Clay determined the bits of newspaper clippings were not from news stories published in the MTJ, but were similar to an event he had covered as a cub reporter.
...
Clay vividly remembers Senator Thomas Eagleston and his dashed hopes of running for Vice President against Spiro T. Agnew, the worst Vice Presidential pick in history, up to that point.
...
How could Clay Moore explain seeking help from a shrink over the appearance of newspaper clippings in his bed?
“How silly,†he thought. It’s out of the question!
...
Clay did not have designs on leaving the newspaper business. But a young man has to keep his options open.
“Be prepared, you never know when opportunity will knock,†Winnie Moore preached.             Clay's rise in the world of journalism was quick. He earned his journalism degree from the University of Georgia, where he contributed stories to the Red and Black. He didn’t distinguish himself as a likely award-winning journalist. Behind his back, Clay’s peers voted him as most likely to work for a small town weekly newspaper. He proved the college pundits wrong on all counts.
At twenty-one years of age, fresh off the campus at Athens, Clay walks into the Macon Tribune and Journal. He doesn’t know anyone at the MTJ, yet he again exhibits perfect timing. The MTJ is working with a short staff. It is hard to say who is more pleased when Clay appears in the middle of the newsroom, Clay or the city editor. He is put to work running copy throughout the building and his meteoric ascent begins.
Clay’s work at the MTJ impresses J. Edgar Scott. He likes Clay’s preparedness and quietly monitors his progress at the paper. Clay was a keeper from day one. Everyone who came in contact with him knew it.
Next, Clay is assigned to cover the police beat. The police blotter is his first stop at the beginning of his shift. Reading the police blotter is on the job training for Clay, because they didn’t teach a course in Athens on reading the police blotter. Besides no serious journalist wants to be caught dead reading the police blotter. It was honest work as honest work goes and Clay is glad as a bee in a pool of molasses to get it.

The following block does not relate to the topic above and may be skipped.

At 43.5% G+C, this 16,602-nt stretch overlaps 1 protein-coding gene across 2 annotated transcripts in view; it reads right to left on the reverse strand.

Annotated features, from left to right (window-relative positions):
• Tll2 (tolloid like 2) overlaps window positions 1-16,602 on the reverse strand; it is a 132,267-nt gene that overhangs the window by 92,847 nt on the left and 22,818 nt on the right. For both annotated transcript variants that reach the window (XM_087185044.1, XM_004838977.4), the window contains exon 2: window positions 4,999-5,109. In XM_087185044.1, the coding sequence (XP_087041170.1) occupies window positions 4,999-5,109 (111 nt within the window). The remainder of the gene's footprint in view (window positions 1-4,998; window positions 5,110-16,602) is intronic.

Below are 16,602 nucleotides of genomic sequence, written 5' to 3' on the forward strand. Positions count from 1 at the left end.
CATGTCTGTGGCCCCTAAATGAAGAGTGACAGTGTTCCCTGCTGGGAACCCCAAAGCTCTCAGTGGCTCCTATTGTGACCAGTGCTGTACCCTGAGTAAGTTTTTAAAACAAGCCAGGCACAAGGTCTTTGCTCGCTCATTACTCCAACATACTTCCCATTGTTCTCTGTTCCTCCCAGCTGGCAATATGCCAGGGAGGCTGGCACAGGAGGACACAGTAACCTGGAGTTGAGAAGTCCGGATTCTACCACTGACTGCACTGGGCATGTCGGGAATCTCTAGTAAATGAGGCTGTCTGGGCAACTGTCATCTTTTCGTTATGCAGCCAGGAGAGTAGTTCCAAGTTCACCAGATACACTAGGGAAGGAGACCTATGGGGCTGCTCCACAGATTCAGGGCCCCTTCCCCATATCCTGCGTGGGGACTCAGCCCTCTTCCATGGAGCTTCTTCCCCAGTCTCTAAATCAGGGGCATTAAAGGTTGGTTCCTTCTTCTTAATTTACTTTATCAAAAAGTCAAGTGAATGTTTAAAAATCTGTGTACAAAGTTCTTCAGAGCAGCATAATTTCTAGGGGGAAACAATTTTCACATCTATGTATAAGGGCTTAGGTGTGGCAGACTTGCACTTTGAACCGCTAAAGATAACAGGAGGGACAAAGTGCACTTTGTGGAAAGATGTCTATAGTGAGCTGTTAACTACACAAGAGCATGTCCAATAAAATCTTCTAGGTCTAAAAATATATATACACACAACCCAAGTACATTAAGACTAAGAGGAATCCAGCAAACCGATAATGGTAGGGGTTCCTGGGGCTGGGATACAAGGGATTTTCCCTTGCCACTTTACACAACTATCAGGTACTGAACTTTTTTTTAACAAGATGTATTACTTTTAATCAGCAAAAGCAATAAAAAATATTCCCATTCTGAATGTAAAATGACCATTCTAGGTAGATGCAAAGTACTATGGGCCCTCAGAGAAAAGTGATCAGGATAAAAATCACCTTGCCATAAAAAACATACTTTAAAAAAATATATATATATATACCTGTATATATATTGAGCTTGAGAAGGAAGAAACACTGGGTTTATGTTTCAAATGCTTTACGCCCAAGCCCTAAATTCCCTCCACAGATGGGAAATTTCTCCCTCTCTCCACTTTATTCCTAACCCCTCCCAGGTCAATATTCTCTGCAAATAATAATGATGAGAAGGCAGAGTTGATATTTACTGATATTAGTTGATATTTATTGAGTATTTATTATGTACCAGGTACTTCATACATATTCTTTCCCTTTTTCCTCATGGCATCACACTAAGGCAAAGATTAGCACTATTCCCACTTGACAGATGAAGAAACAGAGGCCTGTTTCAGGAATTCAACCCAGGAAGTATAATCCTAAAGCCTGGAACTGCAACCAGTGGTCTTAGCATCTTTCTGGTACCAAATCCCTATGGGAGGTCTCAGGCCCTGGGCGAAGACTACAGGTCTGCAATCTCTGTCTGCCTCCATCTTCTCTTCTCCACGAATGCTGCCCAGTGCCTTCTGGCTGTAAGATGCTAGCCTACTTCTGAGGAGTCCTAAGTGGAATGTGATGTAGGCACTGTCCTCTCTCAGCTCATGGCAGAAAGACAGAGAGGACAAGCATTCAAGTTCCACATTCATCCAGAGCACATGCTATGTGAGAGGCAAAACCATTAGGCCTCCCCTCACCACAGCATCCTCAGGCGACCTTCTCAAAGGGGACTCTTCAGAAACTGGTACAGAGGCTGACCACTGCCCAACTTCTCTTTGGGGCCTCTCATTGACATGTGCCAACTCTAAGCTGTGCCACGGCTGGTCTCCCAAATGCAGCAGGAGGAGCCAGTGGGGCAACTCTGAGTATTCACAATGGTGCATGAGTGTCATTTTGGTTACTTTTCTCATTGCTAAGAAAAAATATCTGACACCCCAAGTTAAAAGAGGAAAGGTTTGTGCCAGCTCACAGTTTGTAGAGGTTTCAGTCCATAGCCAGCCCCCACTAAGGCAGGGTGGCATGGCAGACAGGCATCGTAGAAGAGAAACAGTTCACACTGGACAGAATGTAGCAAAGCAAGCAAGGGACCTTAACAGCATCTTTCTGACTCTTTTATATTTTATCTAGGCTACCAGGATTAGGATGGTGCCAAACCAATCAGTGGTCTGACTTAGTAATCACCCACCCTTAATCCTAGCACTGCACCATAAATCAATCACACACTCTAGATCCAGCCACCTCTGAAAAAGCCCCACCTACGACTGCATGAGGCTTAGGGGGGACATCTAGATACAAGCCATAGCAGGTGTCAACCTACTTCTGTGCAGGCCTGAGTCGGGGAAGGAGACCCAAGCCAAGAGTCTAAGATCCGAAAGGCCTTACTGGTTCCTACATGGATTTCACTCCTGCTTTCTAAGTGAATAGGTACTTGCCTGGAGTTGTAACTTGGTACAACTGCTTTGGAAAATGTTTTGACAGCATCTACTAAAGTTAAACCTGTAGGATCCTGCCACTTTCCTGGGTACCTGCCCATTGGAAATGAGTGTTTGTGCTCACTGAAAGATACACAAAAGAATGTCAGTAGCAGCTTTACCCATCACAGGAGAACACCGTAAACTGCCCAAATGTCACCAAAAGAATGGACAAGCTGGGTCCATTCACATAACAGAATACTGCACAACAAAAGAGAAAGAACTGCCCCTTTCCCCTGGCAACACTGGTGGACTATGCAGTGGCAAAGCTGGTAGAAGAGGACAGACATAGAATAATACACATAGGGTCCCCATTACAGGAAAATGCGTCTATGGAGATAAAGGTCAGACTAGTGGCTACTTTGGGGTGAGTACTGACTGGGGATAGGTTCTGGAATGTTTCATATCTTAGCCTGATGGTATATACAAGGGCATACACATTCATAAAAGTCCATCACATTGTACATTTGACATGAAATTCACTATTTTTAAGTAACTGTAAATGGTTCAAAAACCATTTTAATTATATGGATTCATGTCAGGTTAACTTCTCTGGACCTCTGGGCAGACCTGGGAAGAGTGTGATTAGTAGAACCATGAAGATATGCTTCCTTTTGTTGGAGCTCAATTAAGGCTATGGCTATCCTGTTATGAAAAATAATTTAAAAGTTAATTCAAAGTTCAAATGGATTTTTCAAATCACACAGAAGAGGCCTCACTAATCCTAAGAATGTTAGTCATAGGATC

...
Clay designed a plan to add humor to the police blotter. He made fun of the antics the police were called upon to defuse. Rather than publish a serious story about the crime wave in middle Georgia, such as it is, Clay convinces his city editor to publish a humorous version of the police blotter.
...
Time and time again, Clay scooped the radio and television reporters in the area.
“Clay Moore, the man in the know, who knows news before it’s news,†his electronic media colleagues dead panned when Clay came around.
Once a week, Clay rode in a squad car as the police cruised the city looking to avert even the thought of crime. Weekly he featured a day in the life of a police officer. The rapport he built up with the police department came in handy. Particularly when the department was confronted with the biggest police story to hit the town in 50 years.
Although information would prove to be sketchy, Clay gets more information than most reporters covering this event and later reaped the professional rewards. Years later clippings from this news event are finding their way into Clay’s bed.
In three short years he went from police blotter editor, assistant city editor, then city editor and finally he was promoted to managing editor. The promotions happened so fast that Clay barely had a chance to learn to respond to one title before he was on to the next. Never it seemed did he have time to learn all the intricacies associated with each level of newspaper work.
As managing editor he manages the news staff and news stories. Clay is a good manager. His style is q